I remember vividly the first time I came across a Fabian Society pamphlet, I was in the library during my undergraduate degree and was supposed to be reading something altogether different. I was at the stage in my political development where I knew what I stood against, but hadn’t fully worked through what I stood for. I knew I was left wing but I didn’t have a firm grip of how to realise the kind of society I wanted to see.
I read Fabian Thinkers: 120 Years of progressive thought and found an affirmation of ‘practical utopianism’. For progress to be achieved it had to be hard fought and won, it had to be real, tangible and rooted in people’s lives. It had to be discernible. That for me is what defines Fabianism: a spirit of gradualism within in our tradition of democratic socialism.
I continued to read and discovered more about the organisation that proposed the NHS, that argued and campaigned for a welfare state funded through progressive taxation, campaigned for many of the earliest rights for women and which also founded the Labour Party, the London School of Economics and the New Statesman. But Fabianism remains relevant today. Fabians set out the case for minimum wage and also for investment in early year’s education, a project which became Sure Start in the last Labour government.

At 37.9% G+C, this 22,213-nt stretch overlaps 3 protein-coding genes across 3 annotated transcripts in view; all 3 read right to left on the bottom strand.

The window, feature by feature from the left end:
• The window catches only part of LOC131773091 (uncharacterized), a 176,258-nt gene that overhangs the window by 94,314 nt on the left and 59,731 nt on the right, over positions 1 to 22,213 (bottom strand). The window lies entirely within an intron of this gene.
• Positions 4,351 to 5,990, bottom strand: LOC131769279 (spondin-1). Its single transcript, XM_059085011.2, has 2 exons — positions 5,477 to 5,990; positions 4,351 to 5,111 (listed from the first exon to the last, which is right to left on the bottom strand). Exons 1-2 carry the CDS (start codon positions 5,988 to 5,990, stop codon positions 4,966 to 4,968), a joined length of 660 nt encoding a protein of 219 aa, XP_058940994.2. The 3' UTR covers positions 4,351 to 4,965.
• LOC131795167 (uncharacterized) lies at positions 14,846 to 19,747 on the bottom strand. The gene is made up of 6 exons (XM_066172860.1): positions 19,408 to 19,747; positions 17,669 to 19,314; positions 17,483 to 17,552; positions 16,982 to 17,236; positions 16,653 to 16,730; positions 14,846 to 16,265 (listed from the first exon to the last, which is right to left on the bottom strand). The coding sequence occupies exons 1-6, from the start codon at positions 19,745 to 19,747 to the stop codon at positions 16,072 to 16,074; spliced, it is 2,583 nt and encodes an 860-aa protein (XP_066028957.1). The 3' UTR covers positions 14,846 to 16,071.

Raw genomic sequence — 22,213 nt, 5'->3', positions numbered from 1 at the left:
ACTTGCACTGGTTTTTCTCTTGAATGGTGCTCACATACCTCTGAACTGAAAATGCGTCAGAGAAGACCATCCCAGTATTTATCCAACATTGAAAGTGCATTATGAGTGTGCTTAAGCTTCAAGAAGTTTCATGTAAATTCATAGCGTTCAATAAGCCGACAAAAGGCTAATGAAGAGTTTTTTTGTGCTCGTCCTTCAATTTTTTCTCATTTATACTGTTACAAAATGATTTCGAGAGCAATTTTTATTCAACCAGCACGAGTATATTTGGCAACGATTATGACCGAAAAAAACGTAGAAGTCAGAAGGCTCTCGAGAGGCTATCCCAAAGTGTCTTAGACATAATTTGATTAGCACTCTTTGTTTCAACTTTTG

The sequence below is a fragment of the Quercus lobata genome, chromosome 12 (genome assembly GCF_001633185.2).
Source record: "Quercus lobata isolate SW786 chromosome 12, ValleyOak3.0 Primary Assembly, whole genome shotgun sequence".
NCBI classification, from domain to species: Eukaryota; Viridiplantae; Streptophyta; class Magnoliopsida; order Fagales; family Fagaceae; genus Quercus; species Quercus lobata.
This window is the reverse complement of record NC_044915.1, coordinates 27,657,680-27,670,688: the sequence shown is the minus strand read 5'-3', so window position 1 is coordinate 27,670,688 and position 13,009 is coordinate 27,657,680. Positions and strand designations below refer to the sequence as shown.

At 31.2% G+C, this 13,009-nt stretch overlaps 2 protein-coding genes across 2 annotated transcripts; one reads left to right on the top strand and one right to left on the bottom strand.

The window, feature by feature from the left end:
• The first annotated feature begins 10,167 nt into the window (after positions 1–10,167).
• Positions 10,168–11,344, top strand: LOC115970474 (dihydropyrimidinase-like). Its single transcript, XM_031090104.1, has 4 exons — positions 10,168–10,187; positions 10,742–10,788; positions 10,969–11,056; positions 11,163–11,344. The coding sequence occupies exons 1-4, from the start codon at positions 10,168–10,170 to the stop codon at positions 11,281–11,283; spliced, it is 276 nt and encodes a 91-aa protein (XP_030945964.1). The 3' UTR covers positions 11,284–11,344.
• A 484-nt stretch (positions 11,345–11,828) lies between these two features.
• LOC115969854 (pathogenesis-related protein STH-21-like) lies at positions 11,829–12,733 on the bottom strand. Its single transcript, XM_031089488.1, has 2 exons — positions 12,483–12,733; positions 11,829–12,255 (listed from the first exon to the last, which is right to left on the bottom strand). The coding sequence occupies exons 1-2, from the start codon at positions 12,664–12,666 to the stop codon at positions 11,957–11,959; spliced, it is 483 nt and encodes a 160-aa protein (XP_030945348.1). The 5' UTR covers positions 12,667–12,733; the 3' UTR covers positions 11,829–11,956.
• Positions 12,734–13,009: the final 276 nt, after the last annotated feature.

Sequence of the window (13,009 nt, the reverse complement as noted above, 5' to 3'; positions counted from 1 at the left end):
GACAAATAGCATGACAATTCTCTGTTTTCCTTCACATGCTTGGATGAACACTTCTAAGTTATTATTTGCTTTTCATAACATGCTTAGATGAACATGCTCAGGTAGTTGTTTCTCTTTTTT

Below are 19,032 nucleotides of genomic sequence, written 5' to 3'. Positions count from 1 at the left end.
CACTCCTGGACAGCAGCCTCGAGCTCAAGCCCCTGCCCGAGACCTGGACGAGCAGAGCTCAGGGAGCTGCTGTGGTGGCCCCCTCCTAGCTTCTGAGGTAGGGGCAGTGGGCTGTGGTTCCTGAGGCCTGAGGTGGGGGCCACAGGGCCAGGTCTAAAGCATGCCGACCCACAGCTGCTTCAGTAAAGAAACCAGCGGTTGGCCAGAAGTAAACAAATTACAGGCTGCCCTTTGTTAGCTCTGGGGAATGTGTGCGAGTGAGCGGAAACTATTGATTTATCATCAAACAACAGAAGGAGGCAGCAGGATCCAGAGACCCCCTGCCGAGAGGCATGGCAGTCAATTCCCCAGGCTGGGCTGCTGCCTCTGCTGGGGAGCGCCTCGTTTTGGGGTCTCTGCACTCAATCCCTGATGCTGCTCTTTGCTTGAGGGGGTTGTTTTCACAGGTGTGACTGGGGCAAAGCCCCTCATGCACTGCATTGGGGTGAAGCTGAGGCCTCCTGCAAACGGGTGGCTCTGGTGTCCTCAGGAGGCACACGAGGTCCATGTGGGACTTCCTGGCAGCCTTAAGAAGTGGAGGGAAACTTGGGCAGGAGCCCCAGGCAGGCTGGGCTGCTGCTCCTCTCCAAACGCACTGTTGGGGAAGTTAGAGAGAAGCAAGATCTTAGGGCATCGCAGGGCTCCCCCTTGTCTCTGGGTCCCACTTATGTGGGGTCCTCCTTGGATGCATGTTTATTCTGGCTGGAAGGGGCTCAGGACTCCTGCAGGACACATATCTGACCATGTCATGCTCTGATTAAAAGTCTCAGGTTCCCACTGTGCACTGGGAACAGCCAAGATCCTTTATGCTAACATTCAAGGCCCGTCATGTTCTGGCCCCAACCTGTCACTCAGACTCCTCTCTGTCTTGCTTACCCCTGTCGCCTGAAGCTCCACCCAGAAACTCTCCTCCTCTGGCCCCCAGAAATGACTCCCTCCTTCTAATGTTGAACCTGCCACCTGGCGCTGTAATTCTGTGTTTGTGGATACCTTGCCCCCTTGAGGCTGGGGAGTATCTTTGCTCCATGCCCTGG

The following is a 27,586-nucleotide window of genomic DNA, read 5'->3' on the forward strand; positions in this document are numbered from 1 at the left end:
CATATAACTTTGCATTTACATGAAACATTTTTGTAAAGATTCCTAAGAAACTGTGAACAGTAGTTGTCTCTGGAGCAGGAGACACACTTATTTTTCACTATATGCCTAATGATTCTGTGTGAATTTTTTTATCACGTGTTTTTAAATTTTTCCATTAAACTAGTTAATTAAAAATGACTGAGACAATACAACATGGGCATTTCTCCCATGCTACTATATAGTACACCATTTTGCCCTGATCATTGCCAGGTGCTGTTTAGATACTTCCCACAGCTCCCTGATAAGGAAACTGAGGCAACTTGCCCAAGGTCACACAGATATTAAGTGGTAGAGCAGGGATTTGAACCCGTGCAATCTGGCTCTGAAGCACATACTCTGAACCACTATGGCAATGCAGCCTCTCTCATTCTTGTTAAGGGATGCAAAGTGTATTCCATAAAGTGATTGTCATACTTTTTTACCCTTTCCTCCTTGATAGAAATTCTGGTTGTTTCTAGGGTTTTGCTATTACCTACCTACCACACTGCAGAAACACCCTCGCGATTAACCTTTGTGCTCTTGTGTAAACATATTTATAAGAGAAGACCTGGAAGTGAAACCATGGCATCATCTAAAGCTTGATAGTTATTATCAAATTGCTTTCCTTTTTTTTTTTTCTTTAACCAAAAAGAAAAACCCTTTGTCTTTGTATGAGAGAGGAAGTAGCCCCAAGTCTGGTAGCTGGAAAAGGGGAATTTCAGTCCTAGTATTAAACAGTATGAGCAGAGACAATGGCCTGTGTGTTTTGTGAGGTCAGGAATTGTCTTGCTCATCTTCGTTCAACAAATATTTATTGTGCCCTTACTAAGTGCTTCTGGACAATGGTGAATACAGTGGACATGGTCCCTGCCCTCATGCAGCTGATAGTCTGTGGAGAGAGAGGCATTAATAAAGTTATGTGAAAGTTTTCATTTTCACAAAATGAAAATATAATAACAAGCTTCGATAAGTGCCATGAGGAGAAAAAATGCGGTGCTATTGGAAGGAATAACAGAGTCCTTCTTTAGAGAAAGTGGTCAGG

Which brings me to the Young Fabians. This is my second year on the Young Fabian Exec and before I was elected I worked with other Execs. It’s an incredibly dynamic organisation to be part of and with colleagues whose drive and ability knows no bounds. Over the past two years, there are many professional organisations who would love to claim a fraction of the work load that we have produced for our members. From leadership hustings, to socials, to international delegations or policy meetings with Cabinet and Shadow Cabinet members, we cover them all in any given month and it’s a great thing to be part of.
I would urge anyone interested in centre-left politics, who wants to get more involved and help push the debate forward to join the Young Fabians. The first ever Fabian pamphlet was called “Why are the many poor?”. That’s a question that still needs answering and we need more Young Fabians to help us answer it.
You can sign up in a few easy steps by following this link: http://bit.ly/jointheyfs for £5 for the first six months, and if you join before the end of this week you are automatically entered into a prize draw.
Brian Duggan is Policy Officer for the Young Fabians.